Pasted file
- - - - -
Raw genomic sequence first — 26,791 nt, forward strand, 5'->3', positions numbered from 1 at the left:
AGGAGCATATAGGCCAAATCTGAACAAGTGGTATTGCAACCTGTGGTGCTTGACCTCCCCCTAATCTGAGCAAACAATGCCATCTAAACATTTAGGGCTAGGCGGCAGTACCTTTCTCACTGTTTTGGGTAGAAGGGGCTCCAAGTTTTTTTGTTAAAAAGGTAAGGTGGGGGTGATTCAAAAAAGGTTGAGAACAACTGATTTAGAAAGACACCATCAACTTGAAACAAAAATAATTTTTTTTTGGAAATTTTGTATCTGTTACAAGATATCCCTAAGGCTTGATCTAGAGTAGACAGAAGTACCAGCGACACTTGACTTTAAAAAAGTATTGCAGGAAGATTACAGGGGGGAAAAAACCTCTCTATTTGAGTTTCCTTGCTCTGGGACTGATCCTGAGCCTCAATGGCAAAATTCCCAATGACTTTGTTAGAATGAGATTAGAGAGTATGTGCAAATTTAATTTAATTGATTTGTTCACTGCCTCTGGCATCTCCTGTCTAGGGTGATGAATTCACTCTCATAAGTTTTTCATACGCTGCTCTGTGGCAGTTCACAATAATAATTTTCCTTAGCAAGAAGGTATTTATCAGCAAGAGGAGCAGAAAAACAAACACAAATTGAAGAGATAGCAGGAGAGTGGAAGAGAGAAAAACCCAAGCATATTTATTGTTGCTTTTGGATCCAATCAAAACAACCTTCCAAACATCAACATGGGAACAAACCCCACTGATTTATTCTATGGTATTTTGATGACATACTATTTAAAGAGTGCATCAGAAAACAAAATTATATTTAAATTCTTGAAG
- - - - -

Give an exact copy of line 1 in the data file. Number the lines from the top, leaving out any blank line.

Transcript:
Raw genomic sequence first — 26,791 nt, forward strand, 5'->3', positions numbered from 1 at the left: